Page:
Core service availability (Git/Gerrit, www.eclipse.org, and Bugzilla) for calendar year 2019 was 99.996%, up from 99.992% in calendar year 2018. 2019 was our best year yet for service stability and availability.
This stellar uptime performance will be diminished in 2020, as aging hardware caused a 120-minute blackout outage on Feb 7, 2020 (internally code named: BLACK_FRIDAY). Since then, the IT team has been working diligently to replace aging hardware, eliminate Single Points of Failure, and improve internal processes and communications with our community.
Many components of our development tools, such as Bugzilla, Gerrit, and MediaWiki, have not been upgraded or updated this year. A Gerrit upgrade was aborted in early 2019, and there are plans to resume the update in 2020 as Gerrit development is very active. Bugzilla has not seen a new major release since 2015. Although the current Gerrit+Bugzilla+Wiki forge is functional, Bugzilla and Wiki are showing their age, and the lack of integration between the tools makes them unappealing to new developers.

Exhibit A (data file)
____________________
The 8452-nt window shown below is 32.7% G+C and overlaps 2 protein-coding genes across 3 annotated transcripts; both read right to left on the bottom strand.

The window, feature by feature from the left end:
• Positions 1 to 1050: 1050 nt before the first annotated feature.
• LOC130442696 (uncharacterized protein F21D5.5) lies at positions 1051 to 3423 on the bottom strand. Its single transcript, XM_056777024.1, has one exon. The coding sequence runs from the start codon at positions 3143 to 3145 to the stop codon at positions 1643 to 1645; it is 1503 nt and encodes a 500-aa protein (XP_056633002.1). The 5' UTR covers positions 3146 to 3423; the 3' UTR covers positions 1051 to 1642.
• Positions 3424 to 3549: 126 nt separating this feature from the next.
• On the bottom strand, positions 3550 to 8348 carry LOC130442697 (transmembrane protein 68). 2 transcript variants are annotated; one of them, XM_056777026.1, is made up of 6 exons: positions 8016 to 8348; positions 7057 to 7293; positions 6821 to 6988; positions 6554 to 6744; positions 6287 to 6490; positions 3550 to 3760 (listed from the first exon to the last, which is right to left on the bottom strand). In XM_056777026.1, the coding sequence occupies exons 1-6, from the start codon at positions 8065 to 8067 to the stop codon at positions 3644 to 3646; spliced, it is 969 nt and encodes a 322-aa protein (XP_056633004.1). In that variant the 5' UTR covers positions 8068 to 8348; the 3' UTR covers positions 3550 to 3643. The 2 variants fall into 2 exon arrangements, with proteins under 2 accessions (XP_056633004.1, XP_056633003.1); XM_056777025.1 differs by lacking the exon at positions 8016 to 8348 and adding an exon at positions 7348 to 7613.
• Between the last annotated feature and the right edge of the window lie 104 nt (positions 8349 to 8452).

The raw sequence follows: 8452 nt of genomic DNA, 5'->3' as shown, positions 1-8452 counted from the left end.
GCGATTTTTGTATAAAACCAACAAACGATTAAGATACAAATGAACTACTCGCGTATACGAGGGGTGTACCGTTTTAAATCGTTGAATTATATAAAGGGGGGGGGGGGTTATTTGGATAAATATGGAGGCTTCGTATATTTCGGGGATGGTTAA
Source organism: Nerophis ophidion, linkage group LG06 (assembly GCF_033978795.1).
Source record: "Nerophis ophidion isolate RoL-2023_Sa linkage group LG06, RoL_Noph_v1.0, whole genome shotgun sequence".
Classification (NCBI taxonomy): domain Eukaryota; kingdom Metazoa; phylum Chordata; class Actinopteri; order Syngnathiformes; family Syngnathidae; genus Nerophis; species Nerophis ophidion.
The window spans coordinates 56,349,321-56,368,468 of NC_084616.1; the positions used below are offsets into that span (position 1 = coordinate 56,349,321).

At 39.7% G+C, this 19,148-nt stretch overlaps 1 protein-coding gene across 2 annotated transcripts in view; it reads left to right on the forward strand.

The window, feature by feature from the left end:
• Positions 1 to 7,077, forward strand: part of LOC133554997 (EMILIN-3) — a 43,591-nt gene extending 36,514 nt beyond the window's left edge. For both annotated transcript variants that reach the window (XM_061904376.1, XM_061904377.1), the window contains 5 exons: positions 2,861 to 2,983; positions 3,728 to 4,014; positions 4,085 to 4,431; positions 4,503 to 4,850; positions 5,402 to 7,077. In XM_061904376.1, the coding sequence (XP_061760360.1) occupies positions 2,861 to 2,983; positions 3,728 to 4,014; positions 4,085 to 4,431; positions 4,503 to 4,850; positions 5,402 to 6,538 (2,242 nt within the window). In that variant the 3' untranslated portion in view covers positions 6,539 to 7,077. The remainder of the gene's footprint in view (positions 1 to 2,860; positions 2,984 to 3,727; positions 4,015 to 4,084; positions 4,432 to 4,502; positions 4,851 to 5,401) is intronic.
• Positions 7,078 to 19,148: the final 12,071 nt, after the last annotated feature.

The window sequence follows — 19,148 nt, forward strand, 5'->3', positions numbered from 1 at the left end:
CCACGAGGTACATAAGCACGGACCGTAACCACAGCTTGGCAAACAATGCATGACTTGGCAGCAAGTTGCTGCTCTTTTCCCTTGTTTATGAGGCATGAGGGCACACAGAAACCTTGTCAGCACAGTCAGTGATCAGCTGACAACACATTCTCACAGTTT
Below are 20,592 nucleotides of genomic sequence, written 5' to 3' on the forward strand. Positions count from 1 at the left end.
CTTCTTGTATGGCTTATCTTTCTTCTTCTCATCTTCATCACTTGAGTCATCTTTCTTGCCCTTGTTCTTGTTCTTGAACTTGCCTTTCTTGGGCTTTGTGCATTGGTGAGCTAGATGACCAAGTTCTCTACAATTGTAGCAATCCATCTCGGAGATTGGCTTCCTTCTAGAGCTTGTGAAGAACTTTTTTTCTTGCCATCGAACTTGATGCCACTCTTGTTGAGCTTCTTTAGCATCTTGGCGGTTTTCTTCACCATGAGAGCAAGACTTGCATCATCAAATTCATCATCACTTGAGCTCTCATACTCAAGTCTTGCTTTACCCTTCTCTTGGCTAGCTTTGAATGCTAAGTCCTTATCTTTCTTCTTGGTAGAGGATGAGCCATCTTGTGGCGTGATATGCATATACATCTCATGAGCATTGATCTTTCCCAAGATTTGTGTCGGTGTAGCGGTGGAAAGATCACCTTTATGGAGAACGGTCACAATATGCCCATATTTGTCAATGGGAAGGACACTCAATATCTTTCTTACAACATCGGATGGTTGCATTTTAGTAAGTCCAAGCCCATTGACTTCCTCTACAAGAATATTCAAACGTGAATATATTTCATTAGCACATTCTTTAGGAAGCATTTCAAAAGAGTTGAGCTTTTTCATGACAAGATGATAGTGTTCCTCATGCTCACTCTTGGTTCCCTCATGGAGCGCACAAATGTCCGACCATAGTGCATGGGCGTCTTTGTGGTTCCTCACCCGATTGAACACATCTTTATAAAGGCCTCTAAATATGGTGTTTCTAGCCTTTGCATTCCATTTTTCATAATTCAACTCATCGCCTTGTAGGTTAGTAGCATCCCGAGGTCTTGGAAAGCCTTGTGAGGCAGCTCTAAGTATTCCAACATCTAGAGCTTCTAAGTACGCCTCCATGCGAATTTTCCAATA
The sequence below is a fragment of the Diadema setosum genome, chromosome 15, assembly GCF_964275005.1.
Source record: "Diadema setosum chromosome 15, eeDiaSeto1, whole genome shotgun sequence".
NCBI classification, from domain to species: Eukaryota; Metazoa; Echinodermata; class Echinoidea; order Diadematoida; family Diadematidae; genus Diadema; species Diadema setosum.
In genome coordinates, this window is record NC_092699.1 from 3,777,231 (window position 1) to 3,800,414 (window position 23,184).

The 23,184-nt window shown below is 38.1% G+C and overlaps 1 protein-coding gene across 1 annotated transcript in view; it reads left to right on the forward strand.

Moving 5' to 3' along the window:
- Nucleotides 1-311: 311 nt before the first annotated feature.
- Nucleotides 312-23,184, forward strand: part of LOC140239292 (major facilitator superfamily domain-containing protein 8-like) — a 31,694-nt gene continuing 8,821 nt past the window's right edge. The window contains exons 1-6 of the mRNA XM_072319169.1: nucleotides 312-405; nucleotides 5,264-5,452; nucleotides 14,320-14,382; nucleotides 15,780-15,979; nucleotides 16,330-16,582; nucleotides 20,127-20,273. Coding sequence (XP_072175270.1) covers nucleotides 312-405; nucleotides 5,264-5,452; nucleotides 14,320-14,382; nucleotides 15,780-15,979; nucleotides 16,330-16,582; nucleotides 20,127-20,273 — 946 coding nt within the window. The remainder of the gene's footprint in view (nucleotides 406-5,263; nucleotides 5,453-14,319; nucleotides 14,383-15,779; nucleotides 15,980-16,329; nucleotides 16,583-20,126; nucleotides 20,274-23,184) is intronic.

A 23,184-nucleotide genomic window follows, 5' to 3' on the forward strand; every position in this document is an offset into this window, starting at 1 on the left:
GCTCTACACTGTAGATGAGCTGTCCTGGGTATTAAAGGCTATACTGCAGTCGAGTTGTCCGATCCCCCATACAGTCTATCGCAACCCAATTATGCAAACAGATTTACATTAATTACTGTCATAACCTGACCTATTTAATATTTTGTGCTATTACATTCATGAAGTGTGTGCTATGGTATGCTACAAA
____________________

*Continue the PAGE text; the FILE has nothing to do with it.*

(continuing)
As part of both our efforts to modernize as well as our commitment to transition to be European-based, we are setting up an instance of GitLab for use by projects. This is expected to be operational in the summer of 2020, and is expected to serve as a longer-term home for projects desiring to be hosted at Eclipse, including to serve as a modern and integrated replacement for the current forge.
As most new projects hosted at the Eclipse Foundation choose GitHub as their development platform, our webdev team has modernized and tightened the integration between Eclipse project teams and GitHub, enabling committers to have more control over their environment -- notably, adding the ability to assign issues to contributors.
Further streamlining was made to the document- and agreement-signing processes, allowing committers to sign agreements electronically via HelloSign.
Our modest Kubernetes cluster, based on Red Hat OpenShift, has proven to be quite capable. Jiro -- our in-house Jenkins Instance Running on Openshift -- is now used by over 180 projects, with 194 Jenkins instances running on Kubernetes. Jiro’s flexibility allows projects to select build images better suited to their needs and to attach external build agents running anything from Windows and Mac to Linux on Power and IBM AIX.
Eclipse’s account database now sits at 492,000 accounts, with an average growth rate of over 2,500 new accounts each month.